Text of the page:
And as a non-occupying owner you may be further prohibited from performing maintenance type work otherwise regulated by local ordinance/code adoptions and state plumbing and roofing laws.


  14. #14
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    Default Re: foreclosure home inspection

    Garry Sorrell,

    The fees involved are not anywhere near the realm of a profit center for the muni, FAR FROM IT.

    They do not cover the time, expense of even the mere record keeping activities, let alone the actual cost of inspection time for the muni.

    The muni has a responsiblity to enforce the state plumbing laws, public safety, the operational requirements (responsiblities) of the safe drinking water act, etc. and the PUBLIC SAFETY issues regarding work performance to standards, and that it is completed in a timely manner, not create a public nusiance, AND ASSURE the TAX BASIS of the property for itself, and the myriad of taxing bodies which in Illinois, are based on the maintenance of the real property (city, schools, township, county, roads, community college, mental health district, mosquito abatement, etc.), and the protection of the real property of the area, the neighborhood, the immediately adjacent properties, etc.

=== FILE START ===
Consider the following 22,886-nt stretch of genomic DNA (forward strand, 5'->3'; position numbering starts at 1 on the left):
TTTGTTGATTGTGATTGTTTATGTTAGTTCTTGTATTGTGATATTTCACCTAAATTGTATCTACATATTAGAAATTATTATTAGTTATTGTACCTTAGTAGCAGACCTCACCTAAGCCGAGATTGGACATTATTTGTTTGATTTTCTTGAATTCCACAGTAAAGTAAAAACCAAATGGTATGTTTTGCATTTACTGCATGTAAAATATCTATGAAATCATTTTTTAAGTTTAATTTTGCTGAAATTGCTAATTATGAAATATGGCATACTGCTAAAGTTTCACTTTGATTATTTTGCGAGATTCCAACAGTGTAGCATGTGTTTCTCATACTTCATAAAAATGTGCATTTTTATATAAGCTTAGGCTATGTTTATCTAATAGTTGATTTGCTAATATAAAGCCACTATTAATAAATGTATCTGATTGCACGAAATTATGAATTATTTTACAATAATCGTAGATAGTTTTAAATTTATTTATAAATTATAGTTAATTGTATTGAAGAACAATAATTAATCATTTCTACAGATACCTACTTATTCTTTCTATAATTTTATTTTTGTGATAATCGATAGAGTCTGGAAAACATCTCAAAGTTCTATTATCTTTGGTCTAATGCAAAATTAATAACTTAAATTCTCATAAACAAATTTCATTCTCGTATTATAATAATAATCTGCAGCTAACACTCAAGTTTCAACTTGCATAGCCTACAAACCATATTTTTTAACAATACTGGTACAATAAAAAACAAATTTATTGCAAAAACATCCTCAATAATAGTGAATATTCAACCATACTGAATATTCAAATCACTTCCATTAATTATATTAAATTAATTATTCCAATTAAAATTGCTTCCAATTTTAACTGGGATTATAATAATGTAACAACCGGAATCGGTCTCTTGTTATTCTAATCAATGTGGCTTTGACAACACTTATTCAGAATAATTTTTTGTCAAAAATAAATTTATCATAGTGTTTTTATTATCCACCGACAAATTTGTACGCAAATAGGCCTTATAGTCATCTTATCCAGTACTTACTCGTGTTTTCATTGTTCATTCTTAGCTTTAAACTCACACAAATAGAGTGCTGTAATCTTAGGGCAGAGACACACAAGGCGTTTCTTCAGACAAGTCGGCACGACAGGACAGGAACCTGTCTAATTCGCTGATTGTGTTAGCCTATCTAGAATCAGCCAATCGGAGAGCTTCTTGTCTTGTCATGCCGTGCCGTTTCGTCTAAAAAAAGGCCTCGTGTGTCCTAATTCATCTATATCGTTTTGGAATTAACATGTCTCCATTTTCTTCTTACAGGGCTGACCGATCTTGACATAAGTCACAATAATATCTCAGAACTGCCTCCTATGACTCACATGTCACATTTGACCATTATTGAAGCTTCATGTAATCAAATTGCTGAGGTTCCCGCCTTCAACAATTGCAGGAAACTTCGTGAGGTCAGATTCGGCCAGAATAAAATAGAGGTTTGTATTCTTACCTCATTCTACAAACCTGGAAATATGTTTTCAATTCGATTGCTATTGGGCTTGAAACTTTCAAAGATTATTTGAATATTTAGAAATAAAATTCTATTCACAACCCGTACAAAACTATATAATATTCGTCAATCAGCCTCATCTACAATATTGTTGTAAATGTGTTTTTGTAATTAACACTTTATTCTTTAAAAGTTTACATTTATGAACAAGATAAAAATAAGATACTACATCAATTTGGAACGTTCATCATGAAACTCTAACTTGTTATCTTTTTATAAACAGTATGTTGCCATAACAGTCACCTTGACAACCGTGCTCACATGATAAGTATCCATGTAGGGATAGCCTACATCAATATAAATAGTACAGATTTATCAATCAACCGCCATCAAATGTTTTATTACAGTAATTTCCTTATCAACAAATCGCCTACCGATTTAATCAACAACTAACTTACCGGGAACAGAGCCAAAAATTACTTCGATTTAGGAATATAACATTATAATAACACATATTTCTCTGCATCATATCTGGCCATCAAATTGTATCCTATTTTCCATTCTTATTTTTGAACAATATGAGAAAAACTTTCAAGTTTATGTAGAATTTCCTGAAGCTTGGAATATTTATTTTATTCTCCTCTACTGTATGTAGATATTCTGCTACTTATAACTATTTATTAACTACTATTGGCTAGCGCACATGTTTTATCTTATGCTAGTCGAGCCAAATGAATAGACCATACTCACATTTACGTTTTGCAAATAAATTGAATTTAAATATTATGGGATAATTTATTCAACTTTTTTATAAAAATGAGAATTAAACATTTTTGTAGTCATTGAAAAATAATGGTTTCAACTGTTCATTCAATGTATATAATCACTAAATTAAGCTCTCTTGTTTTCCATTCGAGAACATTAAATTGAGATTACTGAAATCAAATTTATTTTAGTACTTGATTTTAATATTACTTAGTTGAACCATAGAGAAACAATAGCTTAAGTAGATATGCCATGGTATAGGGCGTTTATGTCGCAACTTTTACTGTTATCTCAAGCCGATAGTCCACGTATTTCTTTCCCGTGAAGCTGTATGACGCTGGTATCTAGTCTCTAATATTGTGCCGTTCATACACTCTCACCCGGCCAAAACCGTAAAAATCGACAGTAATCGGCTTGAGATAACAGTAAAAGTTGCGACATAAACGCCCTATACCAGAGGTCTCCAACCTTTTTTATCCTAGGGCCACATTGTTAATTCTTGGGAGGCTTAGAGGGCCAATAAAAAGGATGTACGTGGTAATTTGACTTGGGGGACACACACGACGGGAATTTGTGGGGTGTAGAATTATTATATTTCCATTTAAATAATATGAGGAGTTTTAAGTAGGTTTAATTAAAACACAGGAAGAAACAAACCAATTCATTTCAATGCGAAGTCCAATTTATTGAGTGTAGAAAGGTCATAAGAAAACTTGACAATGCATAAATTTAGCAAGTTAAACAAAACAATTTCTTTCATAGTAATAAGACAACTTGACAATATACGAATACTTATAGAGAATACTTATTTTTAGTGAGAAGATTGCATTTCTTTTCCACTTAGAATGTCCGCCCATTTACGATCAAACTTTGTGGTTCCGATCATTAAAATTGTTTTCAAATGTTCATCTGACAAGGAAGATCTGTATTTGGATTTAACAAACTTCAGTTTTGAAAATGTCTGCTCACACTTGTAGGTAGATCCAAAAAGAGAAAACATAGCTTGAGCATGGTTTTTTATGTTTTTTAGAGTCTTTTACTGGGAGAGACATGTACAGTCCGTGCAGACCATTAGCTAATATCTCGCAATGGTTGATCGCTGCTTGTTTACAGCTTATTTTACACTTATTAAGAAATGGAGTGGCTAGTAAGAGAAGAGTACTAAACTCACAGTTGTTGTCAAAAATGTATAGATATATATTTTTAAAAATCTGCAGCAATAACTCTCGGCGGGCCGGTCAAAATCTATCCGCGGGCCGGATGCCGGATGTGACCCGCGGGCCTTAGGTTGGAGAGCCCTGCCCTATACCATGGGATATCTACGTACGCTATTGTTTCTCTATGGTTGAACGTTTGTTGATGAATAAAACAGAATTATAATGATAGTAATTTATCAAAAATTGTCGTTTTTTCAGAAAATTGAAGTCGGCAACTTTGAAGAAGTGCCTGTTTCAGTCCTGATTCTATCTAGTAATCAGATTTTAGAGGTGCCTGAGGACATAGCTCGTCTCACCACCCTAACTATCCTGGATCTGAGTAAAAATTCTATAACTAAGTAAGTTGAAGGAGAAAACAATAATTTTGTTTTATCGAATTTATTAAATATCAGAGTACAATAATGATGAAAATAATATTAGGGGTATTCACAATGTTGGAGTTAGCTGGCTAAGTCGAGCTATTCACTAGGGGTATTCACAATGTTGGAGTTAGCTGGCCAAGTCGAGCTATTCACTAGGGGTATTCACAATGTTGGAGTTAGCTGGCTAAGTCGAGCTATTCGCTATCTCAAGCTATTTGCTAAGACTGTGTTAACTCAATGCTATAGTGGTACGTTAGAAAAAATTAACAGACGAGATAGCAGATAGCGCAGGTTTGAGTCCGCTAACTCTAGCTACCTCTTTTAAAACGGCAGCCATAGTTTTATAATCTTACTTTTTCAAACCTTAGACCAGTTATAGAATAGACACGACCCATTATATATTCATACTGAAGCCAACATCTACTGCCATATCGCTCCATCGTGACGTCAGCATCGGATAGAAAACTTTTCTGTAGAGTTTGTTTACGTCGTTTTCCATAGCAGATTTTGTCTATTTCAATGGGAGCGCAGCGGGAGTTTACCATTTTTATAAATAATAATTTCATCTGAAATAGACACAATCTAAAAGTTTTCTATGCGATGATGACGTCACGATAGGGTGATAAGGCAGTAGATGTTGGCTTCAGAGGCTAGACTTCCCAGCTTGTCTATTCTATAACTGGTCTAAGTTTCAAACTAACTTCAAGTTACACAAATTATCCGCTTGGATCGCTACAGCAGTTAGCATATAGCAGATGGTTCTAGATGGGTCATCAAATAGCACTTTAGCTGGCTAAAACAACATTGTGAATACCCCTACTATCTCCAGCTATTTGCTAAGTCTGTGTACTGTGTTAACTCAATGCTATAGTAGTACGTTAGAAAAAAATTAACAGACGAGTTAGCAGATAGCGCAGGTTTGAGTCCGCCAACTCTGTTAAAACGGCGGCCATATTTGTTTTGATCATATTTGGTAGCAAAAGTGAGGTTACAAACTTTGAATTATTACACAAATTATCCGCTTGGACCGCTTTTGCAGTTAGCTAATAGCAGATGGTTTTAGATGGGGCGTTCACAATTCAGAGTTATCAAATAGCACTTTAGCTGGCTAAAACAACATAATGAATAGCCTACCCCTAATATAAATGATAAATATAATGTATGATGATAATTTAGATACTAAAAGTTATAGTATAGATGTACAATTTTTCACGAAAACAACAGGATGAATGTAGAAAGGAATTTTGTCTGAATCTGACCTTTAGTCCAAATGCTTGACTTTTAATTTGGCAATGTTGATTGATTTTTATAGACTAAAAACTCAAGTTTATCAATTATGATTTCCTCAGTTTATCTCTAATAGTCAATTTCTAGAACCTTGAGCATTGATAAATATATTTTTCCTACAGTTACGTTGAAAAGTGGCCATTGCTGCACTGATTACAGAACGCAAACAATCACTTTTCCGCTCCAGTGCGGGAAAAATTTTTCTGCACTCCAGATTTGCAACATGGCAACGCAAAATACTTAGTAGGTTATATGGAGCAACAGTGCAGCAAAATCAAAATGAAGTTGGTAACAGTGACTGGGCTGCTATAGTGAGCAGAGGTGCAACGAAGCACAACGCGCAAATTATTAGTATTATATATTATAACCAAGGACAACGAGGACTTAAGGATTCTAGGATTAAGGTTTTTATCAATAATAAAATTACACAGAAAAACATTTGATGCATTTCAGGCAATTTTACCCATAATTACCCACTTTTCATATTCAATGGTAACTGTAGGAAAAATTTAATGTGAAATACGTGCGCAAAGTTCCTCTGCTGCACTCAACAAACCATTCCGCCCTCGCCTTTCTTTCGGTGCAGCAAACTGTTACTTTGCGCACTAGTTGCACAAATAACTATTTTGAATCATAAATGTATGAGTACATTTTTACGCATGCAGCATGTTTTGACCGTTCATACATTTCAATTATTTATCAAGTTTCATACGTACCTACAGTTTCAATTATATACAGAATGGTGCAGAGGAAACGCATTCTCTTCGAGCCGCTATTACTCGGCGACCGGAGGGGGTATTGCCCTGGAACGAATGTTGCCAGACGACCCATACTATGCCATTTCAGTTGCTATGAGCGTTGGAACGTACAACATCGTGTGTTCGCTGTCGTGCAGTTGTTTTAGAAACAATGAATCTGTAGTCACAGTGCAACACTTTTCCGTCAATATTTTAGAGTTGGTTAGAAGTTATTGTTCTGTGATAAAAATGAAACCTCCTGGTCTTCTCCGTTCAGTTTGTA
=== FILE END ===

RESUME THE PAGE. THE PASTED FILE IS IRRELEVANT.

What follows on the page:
It has nothing to do with revenue generation! The raw REAL cost of providing even a single property visit inspection FAR exceeds the cost charged for a permit application. (One only has to "get a clue" about the cost of the varios shared muni-state pension systems and their gross underfunding in Illinois, to get an idea as to how expensive the cost of time is for anything in local government in illinois; not to mention the actual payroll, insurance (benefits & liability), etc.) to understand the "cost" of the permit doesn't even come close to "covering" the costs involved...far short of ever coming close to a profit center...and then there's the issue of enforcement/compliance when all doesn't proceed as declared/intended on the permit plan, schedule, or completion).